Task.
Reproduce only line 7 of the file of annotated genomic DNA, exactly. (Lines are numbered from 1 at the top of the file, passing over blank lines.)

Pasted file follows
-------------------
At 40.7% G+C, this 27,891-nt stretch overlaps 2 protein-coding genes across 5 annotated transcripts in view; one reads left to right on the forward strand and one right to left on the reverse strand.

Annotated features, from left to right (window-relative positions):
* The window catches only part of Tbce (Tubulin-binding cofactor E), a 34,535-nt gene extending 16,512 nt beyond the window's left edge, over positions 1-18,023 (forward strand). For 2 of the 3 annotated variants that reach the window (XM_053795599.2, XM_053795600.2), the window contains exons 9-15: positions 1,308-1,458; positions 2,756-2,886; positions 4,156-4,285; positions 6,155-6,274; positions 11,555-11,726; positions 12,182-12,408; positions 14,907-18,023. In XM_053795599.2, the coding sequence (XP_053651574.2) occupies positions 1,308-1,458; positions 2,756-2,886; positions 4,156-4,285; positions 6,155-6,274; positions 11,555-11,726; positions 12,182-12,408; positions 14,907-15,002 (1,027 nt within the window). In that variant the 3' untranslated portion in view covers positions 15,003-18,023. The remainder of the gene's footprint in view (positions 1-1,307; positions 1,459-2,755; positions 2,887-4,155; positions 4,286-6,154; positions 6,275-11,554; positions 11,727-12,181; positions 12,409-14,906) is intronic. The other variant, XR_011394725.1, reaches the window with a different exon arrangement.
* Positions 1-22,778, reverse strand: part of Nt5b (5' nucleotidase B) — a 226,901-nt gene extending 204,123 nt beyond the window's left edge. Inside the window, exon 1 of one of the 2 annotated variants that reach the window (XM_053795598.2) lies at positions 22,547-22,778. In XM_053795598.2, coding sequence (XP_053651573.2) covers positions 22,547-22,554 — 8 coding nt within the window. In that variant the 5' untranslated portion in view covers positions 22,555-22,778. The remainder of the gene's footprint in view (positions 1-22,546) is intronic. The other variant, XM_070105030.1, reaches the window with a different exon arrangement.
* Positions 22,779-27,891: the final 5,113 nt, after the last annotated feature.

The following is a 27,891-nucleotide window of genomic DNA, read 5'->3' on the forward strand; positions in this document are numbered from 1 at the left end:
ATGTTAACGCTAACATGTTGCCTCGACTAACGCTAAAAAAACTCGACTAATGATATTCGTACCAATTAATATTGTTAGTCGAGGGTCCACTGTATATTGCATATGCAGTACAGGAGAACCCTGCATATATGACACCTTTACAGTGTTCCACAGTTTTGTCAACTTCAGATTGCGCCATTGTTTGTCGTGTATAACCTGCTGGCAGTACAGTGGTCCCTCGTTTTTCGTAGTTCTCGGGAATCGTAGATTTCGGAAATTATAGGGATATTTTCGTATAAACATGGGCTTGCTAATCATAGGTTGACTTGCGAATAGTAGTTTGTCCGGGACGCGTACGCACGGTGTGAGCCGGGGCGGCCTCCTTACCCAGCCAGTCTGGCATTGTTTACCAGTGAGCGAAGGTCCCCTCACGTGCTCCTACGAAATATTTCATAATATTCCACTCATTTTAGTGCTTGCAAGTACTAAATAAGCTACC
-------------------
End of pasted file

ATGTTAACGCTAACATGTTGCCTCGACTAACGCTAAAAAAACTCGACTAATGATATTCGTACCAATTAATATTGTTAGTCGAGGGTCCACTGTATATTGCATATGCAGTACAGGAGAACCCTGCATATATGACACCTTTACAGTGTTCCACAGTTTTGTCAACTTCAGATTGCGCCATTGTTTGTCGTGTATAACCTGCTGGCAGTACAGTGGTCCCTCGTTTTTCGTAGTTCTCGGGAATCGTAGATTTCGGAAATTATAGGGATATTTTCGTATAAACATGGGCTTGCTAATCATAGGTTGACTTGCGAATAGTAGTTTGTCCGGGACGCGTACGCACGGTGTGAGCCGGGGCGGCCTCCTTACCCAGCCAGTCTGGCATTGTTTACCAGTGAGCGAAGGTCCCCTCACGTGCTCCTACGAAATATTTCATAATATTCCACTCATTTTAGTGCTTGCAAGTACTAAATAAGCTACC